The Waste & Resources Action Programme is pioneering a technique to recover mercury from LCD flat panel display shred, which can potentially be used for bulk scale commercial recycling.
WRAP, currently inviting companies to tender to demonstrate the process that separates high-quality materials from size reduced LCD displays until 1 February, 2010, say in their tender document: Assessment of the concentration and final location of the mercury has proved problematic. Its crucial to ensure the end fate of the mercury compounds can be properly monitored.
There has been a huge increase in consumer use of flat panel displays, not least supplemented by the switchover to digital televisions. In a previous tender document - published at the beginning of last year - WRAP estimated that: within five years the arisings of waste electrical and electronic equipment from FPDs will reach a critical level and 75% of these are expected to be liquid crystal displays containing toxic substances.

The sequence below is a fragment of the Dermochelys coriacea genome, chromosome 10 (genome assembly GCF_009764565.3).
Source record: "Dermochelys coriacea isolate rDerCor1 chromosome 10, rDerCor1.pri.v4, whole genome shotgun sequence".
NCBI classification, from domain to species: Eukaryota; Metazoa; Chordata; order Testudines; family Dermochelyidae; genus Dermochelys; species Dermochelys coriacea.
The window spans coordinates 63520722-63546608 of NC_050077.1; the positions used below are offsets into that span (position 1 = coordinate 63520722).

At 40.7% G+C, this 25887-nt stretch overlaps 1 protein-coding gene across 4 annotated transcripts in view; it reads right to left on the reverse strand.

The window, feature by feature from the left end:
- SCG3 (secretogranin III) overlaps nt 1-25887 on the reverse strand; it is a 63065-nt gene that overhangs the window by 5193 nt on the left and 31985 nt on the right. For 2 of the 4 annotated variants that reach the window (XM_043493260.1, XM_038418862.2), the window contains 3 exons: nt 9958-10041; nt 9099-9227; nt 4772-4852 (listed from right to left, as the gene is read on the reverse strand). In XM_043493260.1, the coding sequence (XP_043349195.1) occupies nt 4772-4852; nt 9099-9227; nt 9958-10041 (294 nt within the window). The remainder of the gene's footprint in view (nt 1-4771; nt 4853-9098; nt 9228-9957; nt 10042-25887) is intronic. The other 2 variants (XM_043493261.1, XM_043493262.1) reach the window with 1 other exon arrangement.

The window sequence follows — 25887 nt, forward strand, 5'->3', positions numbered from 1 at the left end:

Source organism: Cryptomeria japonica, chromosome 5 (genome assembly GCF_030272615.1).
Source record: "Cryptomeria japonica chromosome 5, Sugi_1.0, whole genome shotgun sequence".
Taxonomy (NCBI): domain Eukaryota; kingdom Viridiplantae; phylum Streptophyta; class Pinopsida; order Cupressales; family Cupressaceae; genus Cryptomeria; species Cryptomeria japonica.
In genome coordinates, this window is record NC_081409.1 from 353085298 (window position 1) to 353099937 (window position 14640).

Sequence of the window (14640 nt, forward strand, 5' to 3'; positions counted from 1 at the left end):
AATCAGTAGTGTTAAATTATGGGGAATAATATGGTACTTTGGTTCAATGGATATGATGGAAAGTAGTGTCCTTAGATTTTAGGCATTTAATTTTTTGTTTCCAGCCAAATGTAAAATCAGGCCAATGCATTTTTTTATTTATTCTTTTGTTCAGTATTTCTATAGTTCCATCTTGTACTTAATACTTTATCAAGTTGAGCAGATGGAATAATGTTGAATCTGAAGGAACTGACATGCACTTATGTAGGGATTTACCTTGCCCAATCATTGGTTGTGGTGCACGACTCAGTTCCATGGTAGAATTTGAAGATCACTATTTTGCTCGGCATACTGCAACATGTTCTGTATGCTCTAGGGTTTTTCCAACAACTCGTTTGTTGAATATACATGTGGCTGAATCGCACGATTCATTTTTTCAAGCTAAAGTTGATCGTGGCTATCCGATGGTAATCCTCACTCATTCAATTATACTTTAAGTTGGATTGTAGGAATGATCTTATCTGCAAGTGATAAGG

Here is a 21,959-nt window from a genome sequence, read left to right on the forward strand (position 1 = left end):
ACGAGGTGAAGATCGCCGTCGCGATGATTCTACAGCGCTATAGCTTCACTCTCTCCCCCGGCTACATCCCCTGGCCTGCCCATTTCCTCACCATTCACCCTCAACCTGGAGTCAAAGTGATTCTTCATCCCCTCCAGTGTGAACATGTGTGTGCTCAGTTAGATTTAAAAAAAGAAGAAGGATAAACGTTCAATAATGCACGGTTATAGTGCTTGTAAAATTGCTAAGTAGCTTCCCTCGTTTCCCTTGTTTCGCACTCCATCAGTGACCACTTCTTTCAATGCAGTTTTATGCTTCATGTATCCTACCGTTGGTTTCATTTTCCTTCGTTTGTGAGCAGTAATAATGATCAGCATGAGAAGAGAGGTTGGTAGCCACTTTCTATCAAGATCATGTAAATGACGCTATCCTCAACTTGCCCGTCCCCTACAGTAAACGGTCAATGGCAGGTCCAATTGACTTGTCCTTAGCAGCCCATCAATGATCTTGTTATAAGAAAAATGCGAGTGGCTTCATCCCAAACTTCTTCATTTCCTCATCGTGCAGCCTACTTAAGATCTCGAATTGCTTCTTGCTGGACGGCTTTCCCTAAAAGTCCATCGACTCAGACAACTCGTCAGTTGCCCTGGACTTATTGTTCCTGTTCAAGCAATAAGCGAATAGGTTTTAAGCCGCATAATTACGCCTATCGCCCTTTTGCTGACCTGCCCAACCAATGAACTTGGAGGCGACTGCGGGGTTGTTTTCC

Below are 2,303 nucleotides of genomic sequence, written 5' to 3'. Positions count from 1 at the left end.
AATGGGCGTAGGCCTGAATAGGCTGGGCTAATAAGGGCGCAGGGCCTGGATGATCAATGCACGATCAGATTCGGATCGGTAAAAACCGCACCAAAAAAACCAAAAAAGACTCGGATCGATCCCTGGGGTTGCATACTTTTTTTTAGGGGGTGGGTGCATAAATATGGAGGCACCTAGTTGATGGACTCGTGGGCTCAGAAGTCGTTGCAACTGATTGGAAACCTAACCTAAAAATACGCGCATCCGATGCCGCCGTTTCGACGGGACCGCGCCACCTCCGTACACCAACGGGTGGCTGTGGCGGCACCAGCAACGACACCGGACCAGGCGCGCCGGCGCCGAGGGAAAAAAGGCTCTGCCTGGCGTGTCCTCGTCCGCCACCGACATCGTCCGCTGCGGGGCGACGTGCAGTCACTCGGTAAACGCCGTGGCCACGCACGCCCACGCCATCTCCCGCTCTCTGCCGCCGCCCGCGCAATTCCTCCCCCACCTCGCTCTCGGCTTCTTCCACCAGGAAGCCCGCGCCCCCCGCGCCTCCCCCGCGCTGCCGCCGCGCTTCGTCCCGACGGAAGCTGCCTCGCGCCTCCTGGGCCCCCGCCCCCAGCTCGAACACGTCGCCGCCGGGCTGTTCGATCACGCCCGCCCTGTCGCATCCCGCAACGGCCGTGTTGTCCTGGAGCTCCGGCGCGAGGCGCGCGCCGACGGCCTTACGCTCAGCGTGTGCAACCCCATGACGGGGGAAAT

Currently, flat panel displays are dismantled manually and require varied recycling solutions because the technologies use different chemicals and compounds. These include going into the display recycling stream or the mixed WEEE stream where they are shredded.
Repic chief executive Phil Morton explained that the emerging problem of LCD flat panel displays is relatively new. He said: There isnt yet anywhere in the world with an automated facility. Although the issue will be short lived because of the development of new LED televisions that do not contain mercury, it is still currently an issue.
WRAPs technique is still a work in progress but if successful it could offer significant progress in response to flat panel display WEEE.